"You know Fee," Emma comforted. "She got married in a hallway at the hotel, for crying out loud. The details just aren't her thing."

"I know."

Sherilyn's pouty face made Emma chuckle. "Let's have a look at those flowers of yours, my wedding planner friend"

"Oh. Right."

Emma watched as Sherilyn struggled to balance the neon-pink laptop on her beach-ball belly. A few clicks later, she surrendered the fight and set the computer on the coffee table in front of them.

"Here. This will be easier."

Emma leaned forward and peered at the screen as Sherilyn arranged four rectangular photographs into symmetry.

"I thought because you chose such a lovely, simple silhouette for your dress, the flowers should—"

"Simple?" Emma interrupted. "Do you think it's too simple?"

"Not too simple, no. It's beautiful, Emma. It's just not one of those elaborate numbers where the flowers have to be bold and make a statement to stand out."

"Do you think Jackson will be disappointed? Because you know his family would so prefer some big extravaganza with three hundred guests and—"

"Emma Rae, of course not. Stop it." Sherilyn reached out and grabbed Emma's hand and shook it gently. "This is about what the two of you want. And I think you chose the ideal dress for an elegant, intimate ceremony. You're going to look so beautiful in your gown, Em. Timeless and perfect. Jackson is going to have to work to catch his breath when he sees you in it."

"Really?"

"Really."

Emma sighed and glanced down at the stunning platinum and diamond ring on her left hand. She heaved one more sigh. "You're a good friend."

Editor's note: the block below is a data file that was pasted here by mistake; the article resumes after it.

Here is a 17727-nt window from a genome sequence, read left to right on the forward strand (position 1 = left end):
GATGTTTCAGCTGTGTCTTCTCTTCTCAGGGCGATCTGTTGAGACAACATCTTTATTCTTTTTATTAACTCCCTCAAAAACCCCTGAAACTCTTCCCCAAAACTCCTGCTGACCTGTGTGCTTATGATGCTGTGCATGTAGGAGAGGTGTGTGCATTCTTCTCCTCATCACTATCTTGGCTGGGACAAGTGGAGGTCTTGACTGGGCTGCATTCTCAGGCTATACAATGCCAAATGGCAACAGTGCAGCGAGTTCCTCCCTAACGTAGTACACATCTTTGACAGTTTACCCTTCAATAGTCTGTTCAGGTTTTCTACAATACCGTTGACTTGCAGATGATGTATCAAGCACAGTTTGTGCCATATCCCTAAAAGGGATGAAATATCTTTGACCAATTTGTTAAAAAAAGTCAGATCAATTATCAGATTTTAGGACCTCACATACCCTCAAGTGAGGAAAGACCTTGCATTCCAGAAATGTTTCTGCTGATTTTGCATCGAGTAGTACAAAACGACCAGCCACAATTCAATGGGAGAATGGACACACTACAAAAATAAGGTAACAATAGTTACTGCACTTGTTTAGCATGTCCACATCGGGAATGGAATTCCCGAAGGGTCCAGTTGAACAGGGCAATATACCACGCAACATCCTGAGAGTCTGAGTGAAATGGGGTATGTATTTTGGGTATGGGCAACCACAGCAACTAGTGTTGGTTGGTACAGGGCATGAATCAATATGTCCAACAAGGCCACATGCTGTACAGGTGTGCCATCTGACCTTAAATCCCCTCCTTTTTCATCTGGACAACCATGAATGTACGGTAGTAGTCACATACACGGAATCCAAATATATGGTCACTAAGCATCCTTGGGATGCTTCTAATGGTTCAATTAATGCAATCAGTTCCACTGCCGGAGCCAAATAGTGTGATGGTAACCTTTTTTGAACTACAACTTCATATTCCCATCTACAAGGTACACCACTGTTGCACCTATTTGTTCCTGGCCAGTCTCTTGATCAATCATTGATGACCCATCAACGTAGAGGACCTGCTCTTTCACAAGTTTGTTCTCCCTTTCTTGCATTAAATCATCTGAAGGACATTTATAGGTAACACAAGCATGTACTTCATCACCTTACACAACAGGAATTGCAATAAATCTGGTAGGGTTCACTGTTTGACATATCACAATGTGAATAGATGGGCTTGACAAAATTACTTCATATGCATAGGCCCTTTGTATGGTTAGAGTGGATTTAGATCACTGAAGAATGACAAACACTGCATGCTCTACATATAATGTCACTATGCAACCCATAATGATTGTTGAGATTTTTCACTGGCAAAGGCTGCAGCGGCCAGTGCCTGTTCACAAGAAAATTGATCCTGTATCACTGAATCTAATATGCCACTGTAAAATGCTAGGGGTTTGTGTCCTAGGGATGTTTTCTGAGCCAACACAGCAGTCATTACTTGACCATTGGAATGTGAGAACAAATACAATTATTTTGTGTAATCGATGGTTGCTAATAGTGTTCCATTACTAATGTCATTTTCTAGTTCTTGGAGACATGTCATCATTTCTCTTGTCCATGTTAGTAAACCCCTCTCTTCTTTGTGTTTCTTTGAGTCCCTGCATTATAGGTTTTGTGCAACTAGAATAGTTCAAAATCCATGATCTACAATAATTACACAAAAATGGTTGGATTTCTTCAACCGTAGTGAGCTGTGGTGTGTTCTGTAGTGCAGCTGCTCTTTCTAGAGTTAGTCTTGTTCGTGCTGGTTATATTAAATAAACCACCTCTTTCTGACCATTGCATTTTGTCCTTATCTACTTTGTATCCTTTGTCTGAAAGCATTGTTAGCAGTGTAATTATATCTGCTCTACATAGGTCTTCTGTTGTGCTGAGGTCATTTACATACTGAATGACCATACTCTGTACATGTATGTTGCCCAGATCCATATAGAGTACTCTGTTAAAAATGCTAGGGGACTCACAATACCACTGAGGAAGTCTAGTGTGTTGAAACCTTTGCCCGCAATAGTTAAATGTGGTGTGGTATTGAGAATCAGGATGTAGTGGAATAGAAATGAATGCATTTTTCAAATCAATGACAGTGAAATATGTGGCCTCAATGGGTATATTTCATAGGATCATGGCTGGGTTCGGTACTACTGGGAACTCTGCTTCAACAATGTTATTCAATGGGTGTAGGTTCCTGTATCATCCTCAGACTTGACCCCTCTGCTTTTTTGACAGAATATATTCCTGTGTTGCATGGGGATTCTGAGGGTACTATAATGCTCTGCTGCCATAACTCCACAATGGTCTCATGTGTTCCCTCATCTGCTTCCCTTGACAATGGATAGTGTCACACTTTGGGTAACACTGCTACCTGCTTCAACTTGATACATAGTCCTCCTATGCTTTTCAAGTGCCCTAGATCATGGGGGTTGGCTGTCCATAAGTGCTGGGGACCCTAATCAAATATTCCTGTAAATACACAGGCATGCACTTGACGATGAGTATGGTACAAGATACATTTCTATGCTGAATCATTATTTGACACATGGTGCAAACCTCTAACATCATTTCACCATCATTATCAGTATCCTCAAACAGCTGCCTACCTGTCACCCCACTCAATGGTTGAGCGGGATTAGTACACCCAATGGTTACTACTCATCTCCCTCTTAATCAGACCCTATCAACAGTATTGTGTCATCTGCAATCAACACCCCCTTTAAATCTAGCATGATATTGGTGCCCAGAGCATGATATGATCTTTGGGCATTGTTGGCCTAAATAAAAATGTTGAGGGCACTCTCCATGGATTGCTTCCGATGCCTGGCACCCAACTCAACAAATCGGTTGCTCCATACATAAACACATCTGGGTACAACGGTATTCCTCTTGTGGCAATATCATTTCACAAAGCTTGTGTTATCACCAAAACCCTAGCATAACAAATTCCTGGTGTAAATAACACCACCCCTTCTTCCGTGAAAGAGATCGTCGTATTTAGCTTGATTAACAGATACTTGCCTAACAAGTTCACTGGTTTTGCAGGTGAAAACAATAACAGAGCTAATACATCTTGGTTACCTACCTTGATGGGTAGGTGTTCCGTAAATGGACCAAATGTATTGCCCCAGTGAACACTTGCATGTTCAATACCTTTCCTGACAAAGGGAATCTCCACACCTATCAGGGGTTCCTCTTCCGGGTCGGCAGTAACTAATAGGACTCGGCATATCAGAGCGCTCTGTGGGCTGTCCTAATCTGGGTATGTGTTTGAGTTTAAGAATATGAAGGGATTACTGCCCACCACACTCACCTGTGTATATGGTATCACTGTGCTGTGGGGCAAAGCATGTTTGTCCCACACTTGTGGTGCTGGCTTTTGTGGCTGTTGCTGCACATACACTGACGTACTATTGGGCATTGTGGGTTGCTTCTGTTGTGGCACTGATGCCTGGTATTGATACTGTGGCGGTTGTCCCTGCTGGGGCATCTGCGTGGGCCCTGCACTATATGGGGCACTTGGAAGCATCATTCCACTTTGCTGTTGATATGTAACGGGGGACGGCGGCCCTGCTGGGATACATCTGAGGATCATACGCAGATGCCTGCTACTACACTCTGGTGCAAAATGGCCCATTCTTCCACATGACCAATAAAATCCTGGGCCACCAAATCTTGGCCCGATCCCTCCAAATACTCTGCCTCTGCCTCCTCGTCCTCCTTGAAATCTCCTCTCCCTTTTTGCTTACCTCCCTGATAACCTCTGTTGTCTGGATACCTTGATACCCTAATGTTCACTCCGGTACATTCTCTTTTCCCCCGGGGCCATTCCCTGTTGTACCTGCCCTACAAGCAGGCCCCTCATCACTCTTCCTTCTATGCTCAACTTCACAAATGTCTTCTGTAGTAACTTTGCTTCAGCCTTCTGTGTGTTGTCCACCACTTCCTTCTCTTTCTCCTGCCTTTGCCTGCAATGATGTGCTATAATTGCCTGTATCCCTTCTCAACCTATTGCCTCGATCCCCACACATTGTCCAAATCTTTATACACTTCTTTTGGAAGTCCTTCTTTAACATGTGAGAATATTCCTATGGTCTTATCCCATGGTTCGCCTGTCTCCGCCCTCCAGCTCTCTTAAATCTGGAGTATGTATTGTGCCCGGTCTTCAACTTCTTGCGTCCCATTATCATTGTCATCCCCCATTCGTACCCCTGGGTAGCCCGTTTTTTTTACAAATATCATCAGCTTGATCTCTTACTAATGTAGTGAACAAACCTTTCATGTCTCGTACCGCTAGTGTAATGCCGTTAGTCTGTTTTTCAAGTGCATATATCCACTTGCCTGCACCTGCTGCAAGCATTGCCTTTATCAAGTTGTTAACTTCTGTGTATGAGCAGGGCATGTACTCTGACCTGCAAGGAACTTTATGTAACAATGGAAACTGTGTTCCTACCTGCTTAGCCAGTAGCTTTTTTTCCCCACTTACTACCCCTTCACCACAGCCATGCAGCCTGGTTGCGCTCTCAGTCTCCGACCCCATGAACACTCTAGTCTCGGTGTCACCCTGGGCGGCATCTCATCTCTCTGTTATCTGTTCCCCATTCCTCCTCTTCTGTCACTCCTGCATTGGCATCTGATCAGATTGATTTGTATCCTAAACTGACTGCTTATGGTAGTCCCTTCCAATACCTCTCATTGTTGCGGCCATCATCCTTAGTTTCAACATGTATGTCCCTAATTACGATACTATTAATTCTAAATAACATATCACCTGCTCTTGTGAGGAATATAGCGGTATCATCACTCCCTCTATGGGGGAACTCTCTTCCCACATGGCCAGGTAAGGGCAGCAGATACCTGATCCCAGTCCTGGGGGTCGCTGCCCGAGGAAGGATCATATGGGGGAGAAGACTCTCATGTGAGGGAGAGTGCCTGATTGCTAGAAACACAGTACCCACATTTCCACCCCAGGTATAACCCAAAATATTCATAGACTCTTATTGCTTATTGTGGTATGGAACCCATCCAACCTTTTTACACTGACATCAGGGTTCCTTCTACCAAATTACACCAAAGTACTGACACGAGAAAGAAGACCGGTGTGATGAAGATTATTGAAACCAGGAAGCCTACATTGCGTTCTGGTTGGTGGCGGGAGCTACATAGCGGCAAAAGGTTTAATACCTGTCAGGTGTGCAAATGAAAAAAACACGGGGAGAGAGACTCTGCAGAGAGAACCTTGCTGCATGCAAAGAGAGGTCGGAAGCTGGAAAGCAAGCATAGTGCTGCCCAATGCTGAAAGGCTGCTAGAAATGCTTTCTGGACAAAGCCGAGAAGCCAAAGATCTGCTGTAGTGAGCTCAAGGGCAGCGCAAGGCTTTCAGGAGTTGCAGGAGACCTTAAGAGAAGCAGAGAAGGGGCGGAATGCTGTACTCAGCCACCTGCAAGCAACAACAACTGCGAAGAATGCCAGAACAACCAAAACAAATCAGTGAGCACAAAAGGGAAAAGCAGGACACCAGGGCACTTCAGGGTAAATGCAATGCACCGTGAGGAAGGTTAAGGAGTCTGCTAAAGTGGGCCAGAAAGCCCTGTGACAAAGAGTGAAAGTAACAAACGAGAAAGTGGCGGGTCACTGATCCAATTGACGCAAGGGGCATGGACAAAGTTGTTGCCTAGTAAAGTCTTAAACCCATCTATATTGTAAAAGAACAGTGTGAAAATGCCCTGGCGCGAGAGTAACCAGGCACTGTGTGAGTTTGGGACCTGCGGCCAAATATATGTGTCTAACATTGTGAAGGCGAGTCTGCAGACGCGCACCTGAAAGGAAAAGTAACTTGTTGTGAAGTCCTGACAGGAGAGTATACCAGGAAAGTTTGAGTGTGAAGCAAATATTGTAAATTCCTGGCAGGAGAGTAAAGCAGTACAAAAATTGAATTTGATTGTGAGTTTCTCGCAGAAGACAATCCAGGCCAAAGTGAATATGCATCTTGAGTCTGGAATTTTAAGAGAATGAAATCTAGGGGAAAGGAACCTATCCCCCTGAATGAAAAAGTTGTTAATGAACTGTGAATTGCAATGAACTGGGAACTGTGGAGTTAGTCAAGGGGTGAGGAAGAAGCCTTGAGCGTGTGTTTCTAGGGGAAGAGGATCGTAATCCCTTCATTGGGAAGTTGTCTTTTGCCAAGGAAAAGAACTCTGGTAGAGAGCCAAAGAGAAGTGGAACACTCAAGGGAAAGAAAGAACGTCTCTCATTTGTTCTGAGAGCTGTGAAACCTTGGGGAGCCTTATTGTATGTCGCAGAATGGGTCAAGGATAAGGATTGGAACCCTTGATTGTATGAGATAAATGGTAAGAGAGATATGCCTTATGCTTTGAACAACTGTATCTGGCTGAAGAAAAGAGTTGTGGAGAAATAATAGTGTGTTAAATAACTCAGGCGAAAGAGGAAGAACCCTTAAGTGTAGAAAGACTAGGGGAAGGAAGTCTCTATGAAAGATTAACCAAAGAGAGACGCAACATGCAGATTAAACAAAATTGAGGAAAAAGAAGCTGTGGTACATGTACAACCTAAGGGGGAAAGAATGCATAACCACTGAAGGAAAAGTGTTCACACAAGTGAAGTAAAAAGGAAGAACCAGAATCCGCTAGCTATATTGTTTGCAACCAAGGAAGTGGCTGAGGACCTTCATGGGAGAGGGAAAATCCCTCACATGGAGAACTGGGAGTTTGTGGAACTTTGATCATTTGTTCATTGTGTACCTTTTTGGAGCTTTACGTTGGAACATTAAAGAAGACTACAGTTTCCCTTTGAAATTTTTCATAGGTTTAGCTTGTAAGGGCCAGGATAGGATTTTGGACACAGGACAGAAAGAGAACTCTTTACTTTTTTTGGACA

"Yes, I am."

"And the flower choices are all really beautiful. What do you think, Sher?"
(Continues...)


Excerpted from Always the Baker, FINALLY the Bride by Sandra D. Bricker. Copyright © 2013 Sandra D. Bricker. Excerpted by permission of Abingdon Press.
All rights reserved. No part of this excerpt may be reproduced or reprinted without permission in writing from the publisher.
Excerpts are provided by Dial-A-Book Inc. solely for the personal use of visitors to this web site.

Read More

Meet the Author

Sandra D. Bricker was an entertainment publicist in Los Angeles for more than 15 years, where she attended school to learn screenwriting and eventually taught the craft for several semesters. She is now a best-selling, award-winning author of Live-Out-Loud Fiction for the inspirational market, best known for her Emma Rae Creation series. As an ovarian cancer survivor, she gears time and effort toward raising awareness and funds for research, diagnostics, and a cure. Sandra resides in Toledo, Ohio, and online at SandraDBricker.com.

Customer Reviews

Average Review:

Write a Review

and post it to your social network

     

Most Helpful Customer Reviews

See all customer reviews >